## Beautiful Skylines

Points: 1 (partial)
Time limit: 5.0s
Memory limit: 512M

Authors:
Problem types

You are an architect designing a city, and you have decided that you are going to make it beautiful, or more specifically, that it is going to have a beautiful skyline. A skyline consists of $$N$$ consecutive, unit width buildings, each with a height between $$0$$ and $$H$$ inclusive. It is considered beautiful if the height of two directly adjacent buildings differs by no more than $$K$$. In order to design your beautiful city, you first want to know how many different beautiful skylines are possible.

Consider a skyline where $$N=6$$ and $$H=4$$. We represent a building a single column, where x indicates where a building is:

..x...
x.x...
xxx.x.
xxxxx.

The third and fourth buildings differ in height by $$3$$. Thus, this is only a beautiful skyline if $$K\geq 3$$.

#### Input Specification

The input will start with an integer $$T$$, the number of test cases to follow. Each test case consists of a line containing three integers: $$N$$, the number of buildings in your skyline, $$H$$, the maximum possible height of a building in the skyline and $$K$$, the maximum number of units of height that two adjacent buildings can differ by in order to be a beautiful skyline.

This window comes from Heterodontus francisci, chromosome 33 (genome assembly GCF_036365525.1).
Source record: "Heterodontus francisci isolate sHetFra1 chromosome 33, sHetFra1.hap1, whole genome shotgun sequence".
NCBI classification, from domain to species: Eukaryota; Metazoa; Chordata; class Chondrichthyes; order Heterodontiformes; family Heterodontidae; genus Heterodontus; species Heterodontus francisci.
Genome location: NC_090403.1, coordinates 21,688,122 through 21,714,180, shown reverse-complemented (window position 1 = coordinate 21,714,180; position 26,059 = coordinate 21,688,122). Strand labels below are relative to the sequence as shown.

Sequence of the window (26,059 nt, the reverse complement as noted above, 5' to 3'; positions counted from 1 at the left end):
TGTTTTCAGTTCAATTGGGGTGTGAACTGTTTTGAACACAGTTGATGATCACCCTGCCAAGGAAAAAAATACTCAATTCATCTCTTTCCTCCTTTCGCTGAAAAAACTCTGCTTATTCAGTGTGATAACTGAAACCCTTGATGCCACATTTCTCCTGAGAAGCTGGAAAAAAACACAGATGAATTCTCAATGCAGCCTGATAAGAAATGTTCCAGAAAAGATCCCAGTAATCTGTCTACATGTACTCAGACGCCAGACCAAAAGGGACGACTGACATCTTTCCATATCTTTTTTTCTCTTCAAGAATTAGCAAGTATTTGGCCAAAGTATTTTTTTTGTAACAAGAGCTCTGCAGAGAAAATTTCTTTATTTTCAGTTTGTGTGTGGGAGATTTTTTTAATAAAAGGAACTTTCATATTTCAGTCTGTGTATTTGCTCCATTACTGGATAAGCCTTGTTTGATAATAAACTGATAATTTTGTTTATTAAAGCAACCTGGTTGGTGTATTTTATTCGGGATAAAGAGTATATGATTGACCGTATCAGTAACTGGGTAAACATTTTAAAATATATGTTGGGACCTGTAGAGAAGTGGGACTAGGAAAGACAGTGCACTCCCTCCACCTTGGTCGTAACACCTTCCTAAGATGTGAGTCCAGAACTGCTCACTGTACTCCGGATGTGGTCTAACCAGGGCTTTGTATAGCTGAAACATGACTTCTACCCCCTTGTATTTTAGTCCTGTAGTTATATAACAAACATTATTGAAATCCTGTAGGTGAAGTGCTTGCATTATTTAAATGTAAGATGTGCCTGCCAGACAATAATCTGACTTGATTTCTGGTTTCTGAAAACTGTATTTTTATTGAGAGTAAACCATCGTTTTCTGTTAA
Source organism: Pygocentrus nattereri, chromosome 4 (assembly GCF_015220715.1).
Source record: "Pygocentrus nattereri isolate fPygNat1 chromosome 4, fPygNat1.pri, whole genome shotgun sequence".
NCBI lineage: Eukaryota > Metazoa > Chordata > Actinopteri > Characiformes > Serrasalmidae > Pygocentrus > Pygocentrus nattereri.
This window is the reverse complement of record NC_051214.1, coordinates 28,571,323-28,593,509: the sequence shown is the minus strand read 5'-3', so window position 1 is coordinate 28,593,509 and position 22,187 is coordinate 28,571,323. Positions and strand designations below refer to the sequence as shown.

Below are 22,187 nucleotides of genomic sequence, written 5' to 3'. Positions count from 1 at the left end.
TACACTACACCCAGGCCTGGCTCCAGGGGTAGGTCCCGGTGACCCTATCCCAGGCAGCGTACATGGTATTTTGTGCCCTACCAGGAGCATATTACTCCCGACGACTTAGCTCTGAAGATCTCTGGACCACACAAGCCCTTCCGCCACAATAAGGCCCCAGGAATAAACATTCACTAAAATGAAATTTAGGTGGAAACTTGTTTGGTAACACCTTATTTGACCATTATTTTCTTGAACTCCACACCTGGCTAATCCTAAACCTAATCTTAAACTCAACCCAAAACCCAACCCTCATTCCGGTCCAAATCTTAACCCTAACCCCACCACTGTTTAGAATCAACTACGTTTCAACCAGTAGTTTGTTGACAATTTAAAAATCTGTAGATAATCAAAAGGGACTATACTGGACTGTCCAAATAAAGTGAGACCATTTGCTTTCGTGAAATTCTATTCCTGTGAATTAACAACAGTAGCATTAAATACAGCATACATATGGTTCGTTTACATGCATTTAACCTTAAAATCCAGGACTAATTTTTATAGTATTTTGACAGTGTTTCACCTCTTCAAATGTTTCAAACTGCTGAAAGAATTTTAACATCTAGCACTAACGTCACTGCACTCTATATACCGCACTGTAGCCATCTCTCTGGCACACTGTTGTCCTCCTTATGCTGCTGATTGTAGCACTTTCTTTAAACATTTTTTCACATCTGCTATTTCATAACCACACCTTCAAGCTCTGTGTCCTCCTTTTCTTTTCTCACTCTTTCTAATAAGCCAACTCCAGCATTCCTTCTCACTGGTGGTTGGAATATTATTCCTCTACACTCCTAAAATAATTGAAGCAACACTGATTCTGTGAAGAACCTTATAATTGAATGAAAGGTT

#### Output Specification

For each test case in the order given, output a single line containing a single integer, the number of beautiful skylines there are modulo $$10^9+7$$.

#### Bounds

Note this problem includes sub-problems of increasing difficulty worth different numbers of points:

• 50 points: $$1 \leq N, H, K \leq 100$$
• 100 points: $$1 \leq N, H, K \leq 2000$$
• 150 points: $$1 \leq N \leq 10^9$$ and $$1 \leq H, K \leq 100$$

Important Note: Observe that the 150 point sub-problem is not a superset of the 100 point sub-problem. You may need to implement some sort of conditional logic to switch algorithms.

For all sub-problems:

$$1 \leq T \leq 10$$

#### Sample Input

4
2 2 2
2 2 1
3 2 1
50 50 20

#### Sample Output

9
7
17
785605991